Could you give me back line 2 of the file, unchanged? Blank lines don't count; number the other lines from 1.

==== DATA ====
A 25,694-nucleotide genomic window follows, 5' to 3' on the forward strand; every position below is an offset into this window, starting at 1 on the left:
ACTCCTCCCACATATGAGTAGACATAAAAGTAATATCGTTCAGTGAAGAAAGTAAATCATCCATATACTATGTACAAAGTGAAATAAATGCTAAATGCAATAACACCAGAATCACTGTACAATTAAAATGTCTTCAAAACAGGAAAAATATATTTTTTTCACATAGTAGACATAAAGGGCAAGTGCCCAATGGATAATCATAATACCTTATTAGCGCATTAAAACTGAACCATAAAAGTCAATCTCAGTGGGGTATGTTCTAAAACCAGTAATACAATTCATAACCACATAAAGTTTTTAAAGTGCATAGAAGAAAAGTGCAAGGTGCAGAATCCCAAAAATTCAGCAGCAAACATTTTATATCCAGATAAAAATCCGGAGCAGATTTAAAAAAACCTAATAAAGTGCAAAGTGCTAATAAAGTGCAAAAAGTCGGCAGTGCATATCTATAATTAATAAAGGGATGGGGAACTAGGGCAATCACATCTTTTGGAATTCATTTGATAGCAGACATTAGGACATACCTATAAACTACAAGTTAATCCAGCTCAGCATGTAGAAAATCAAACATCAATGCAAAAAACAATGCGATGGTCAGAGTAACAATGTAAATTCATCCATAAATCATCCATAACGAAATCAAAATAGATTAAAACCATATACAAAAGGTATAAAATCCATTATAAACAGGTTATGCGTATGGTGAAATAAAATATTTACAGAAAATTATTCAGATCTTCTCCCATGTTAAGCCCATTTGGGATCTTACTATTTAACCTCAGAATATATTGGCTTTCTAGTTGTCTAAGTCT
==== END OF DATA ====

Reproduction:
ACTCCTCCCACATATGAGTAGACATAAAAGTAATATCGTTCAGTGAAGAAAGTAAATCATCCATATACTATGTACAAAGTGAAATAAATGCTAAATGCAATAACACCAGAATCACTGTACAATTAAAATGTCTTCAAAACAGGAAAAATATATTTTTTTCACATAGTAGACATAAAGGGCAAGTGCCCAATGGATAATCATAATACCTTATTAGCGCATTAAAACTGAACCATAAAAGTCAATCTCAGTGGGGTATGTTCTAAAACCAGTAATACAATTCATAACCACATAAAGTTTTTAAAGTGCATAGAAGAAAAGTGCAAGGTGCAGAATCCCAAAAATTCAGCAGCAAACATTTTATATCCAGATAAAAATCCGGAGCAGATTTAAAAAAACCTAATAAAGTGCAAAGTGCTAATAAAGTGCAAAAAGTCGGCAGTGCATATCTATAATTAATAAAGGGATGGGGAACTAGGGCAATCACATCTTTTGGAATTCATTTGATAGCAGACATTAGGACATACCTATAAACTACAAGTTAATCCAGCTCAGCATGTAGAAAATCAAACATCAATGCAAAAAACAATGCGATGGTCAGAGTAACAATGTAAATTCATCCATAAATCATCCATAACGAAATCAAAATAGATTAAAACCATATACAAAAGGTATAAAATCCATTATAAACAGGTTATGCGTATGGTGAAATAAAATATTTACAGAAAATTATTCAGATCTTCTCCCATGTTAAGCCCATTTGGGATCTTACTATTTAACCTCAGAATATATTGGCTTTCTAGTTGTCTAAGTCT